As you begin, I’d like to invite you to take advantage of other helpful resources. If you have not yet read Dr. Neal Barnard’s Program for Reversing Diabetes, I encourage you to take advantage of the detailed information it holds. My other books tackle additional important health topics, from preventing Alzheimer’s disease to stopping chronic pain. And my organization, the Physicians Committee for Responsible Medicine, has a number of innovative programs and opportunities that you can learn about on its Web site, PCRM.org. These include:
· The 21-Day Vegan Kickstart, a free online program providing daily recipes, menus, and cooking videos, starting fresh every month.
· The Food for Life program, which is taught by trained instructors and provides nutrition and cooking classes in dozens of communities.
· Our continuing education program for physicians, nurses, dietitians, and other health-care professionals, as well as our annual International Conference on Nutrition in Medicine.
· The Barnard Medical Center, which provides complete nutrition evaluations and guidance as an integral part of medical care.
Dreena Burton, who provided the wonderful recipes in this book, has a number of excellent books, too, and runs Dreena Burton’s Plant-Powered Kitchen (dreenaburton.com).
I hope you enjoy this exploration and learn many new things that you can share with others. I wish you the very best of health!
SWEET POTATO BREAKFAST BITES
Sweet potatoes bring natural sweetness to these miniature muffin-like snacks.
1 1/2 cups precooked and cooled sweet potato (see Note)
1/2 cup pure maple syrup
1 teaspoon pure vanilla extract
1 1/4 cups rolled oats
1 cup oat flour
1/2 teaspoon cinnamon
1/2 teaspoon pumpkin pie spice (optional; can substitute another 1/2 teaspoon cinnamon)
2 teaspoons baking powder
1/4 teaspoon sea salt
2–3 tablespoons raisins or sugar-free nondairy chocolate chips (optional)
1. Preheat the oven to 350°F and line a baking sheet with parchment paper.
2. In a medium bowl, mash the sweet potato. Add the syrup and vanilla and stir to combine. Add the oats, oat flour, cinnamon, pumpkin pie spice (if using), baking powder, and salt, and mix until well combined. Add the raisins or chips (if using), and stir to combine. Refrigerate for 5 to 10 minutes. Scoop 1 1/2 tablespoon rounds of the mixture onto the parchment, spacing them 1 to 2 inches apart. Bake for 17 to 18 minutes, or until set to the touch. Remove from the oven, and let cool.
NOTE: It’s always helpful to have precooked sweet potato in the fridge. It will keep for 5 to 6 days to use in recipes. Baking brings out the best flavor and is very easy to do. Just place whole sweet potatoes on a baking sheet lined with parchment paper. Bake at 450°f for 40 to 60 minutes, or until very soft. (Cooking time will depend on the size of the sweet potato.) To measure, you just need to remove the peel and break up the sweet potato into a measuring cup.
Per 2–Breakfast Bite serving: 251 calories, 6 g protein, 52 g carbohydrates, 19 g sugar, 2 g total fat, 8% calories from fat, 5 g fiber, 281 mg sodium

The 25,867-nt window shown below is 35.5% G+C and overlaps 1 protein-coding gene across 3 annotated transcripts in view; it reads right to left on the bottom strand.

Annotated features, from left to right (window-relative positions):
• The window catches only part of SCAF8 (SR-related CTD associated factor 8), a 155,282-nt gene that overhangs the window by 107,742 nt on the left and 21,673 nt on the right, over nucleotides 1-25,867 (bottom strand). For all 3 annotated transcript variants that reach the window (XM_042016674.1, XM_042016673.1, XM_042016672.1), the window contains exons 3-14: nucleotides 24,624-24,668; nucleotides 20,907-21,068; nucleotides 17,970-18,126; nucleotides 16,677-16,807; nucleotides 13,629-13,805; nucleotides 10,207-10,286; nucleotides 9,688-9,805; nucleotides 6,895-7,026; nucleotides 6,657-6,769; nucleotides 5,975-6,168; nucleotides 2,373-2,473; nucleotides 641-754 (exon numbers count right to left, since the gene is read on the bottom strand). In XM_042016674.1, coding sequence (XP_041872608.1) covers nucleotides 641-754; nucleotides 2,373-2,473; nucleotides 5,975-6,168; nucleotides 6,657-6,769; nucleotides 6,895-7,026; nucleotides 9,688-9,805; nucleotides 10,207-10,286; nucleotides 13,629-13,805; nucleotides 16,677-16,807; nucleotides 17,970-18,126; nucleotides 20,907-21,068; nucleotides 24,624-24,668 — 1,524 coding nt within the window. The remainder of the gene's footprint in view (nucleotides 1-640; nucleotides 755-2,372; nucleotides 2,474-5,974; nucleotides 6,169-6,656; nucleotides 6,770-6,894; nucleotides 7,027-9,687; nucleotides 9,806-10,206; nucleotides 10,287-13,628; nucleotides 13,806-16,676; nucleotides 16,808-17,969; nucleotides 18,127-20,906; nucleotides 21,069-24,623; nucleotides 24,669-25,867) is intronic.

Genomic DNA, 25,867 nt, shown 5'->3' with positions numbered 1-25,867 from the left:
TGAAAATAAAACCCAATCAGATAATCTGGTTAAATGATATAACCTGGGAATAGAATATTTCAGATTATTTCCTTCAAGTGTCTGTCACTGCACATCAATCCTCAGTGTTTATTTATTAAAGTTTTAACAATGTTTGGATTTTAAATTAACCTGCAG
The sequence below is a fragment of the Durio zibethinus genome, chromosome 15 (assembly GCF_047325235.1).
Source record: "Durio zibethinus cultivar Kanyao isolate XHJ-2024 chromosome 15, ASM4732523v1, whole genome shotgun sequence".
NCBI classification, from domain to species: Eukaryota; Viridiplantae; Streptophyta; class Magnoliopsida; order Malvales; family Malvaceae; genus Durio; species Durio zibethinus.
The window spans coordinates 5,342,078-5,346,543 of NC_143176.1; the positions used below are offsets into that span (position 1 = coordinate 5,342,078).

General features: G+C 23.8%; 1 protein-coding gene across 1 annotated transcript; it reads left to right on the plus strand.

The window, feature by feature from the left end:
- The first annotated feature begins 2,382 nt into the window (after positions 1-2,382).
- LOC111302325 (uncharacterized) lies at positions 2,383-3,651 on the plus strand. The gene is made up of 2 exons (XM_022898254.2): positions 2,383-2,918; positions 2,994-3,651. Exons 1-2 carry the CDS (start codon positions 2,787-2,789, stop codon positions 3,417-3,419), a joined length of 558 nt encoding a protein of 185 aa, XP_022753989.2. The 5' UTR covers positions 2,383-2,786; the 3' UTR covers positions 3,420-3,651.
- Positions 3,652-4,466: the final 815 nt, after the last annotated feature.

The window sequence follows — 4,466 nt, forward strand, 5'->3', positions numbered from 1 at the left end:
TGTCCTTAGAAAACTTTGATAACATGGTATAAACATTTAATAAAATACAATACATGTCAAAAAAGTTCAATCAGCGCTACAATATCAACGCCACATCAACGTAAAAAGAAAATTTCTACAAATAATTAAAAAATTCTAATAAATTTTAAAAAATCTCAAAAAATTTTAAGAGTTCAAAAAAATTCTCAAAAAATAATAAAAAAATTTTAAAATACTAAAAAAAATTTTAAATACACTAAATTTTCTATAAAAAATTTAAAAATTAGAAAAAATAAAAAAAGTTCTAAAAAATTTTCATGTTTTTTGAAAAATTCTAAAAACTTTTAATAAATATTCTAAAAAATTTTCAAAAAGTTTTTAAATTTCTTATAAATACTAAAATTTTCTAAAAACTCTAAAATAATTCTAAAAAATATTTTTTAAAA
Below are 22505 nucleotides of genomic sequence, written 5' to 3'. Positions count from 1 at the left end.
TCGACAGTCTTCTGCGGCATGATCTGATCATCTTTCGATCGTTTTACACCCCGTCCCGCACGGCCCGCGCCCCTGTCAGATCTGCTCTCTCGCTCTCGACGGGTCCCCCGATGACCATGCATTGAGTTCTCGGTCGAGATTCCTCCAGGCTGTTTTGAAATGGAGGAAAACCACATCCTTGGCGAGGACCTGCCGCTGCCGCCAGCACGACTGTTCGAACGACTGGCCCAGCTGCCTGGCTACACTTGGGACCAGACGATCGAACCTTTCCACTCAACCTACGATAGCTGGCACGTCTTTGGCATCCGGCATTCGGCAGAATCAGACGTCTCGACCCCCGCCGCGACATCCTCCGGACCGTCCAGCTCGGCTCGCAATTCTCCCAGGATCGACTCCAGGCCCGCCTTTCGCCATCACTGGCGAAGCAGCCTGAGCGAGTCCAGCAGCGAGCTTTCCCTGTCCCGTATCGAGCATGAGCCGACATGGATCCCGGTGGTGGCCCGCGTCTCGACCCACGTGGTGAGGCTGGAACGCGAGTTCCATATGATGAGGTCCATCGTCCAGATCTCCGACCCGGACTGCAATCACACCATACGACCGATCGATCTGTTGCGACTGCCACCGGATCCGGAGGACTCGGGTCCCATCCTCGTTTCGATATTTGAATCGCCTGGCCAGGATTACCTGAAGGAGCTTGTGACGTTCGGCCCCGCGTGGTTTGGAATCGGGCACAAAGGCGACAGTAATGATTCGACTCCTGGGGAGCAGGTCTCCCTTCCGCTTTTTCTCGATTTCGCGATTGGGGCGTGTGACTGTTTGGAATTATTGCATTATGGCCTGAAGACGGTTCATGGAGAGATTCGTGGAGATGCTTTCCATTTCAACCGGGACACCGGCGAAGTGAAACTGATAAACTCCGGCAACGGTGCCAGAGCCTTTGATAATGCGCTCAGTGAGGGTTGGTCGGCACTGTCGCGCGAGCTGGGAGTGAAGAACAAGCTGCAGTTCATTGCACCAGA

MAKES 4 SERVINGS
This sauce can be prepared in minutes and is lusciously satisfying! This is a very kid-friendly pasta, as well.
1/2 cup edamame, blanched (see Edamame Note)
1 cup cubed or sliced avocado (1 1/2–2 small or medium avocados)
1/4 cup parsley leaves (see Parsley Note)
1 small–medium clove garlic
1/2 tablespoon chickpea miso
1 teaspoon pure maple syrup
2–2 1/2 tablespoons lemon juice
3/4–1 teaspoon sea salt
1 1/4–1 1/2 cups water
1 pound dry pasta
3 tablespoons sliced kalamata olives for serving (optional)
1. In a blender, combine the edamame, avocado, parsley, garlic, miso, syrup, 2 tablespoons of the lemon juice, 3/4 teaspoon of the salt, and 1 1/4 cups of the water. Puree until very smooth. If it’s very thick and not pureeing, add the remaining 1/4 cup water. Taste, and add the remaining 1/4 teaspoon salt and 1/2 tablespoon lemon juice, if desired. (Note that if you are adding olives to your final pasta dish, they will also add saltiness.)
2. When ready to serve, cook the pasta according to package directions. Drain and return the pasta to the pot (not over heat). Add the pasta sauce and toss thoroughly, adding the olives (if using). Serve immediately!
EDAMAME NOTE: Add the edamame to a pot of boiling water. Cook for 4 to 5 minutes, then rinse in a colander under very cold water. If you cannot consume soy, try substituting green chickpeas.
PARSLEY NOTE: Parsley really brightens the color of this puree. If you aren’t fond of the flavor, you can substitute fresh basil leaves or omit it altogether.
SERVING NOTE: This sauce will oxidize slightly, so is best served the same day you’ve prepared it, optimally within a few hours.
Per serving: 599 calories, 22 g protein, 104 g carbohydrates, 4 g sugar, 10 g total fat, 14% calories from fat, 9 g fiber, 535 mg sodium
MANGO NICE CREAM
MAKES 4 SERVINGS
This dessert has the creamy, light texture of gelato, with the sweetness reined in. It is just delicious.
2 cups frozen mango chunks
1 cup frozen, sliced, overripe banana (can use room temperature, but must be overripe)
Pinch of sea salt
1/2 teaspoon pure vanilla extract
1/4 cup + 1–2 tablespoons low-fat nondairy milk
2–3 tablespoons coconut nectar or pure maple syrup (optional)
In a food processor or high-speed blender (see Note), combine the mango, banana, salt, vanilla, and 1/4 cup of the milk. Pulse to get things moving, and then puree, adding the remaining 1 to 2 tablespoons milk if needed. Taste, and add the nectar or syrup, if desired. Serve, or transfer to an airtight container and freeze for an hour or more to set more firmly before serving.
NOTE: If you don’t have a high-speed blender, use a food processor instead. While you can use a standard blender here, it has a harder time working through the frozen fruit with this amount of liquid, so you may need more liquid than is optimal for the recipe.
Per serving: 116 calories, 1 g protein, 29 g carbohydrates, 22 g sugar, 0.5 g total fat, 4% calories from fat, 2 g fiber, 81 mg sodium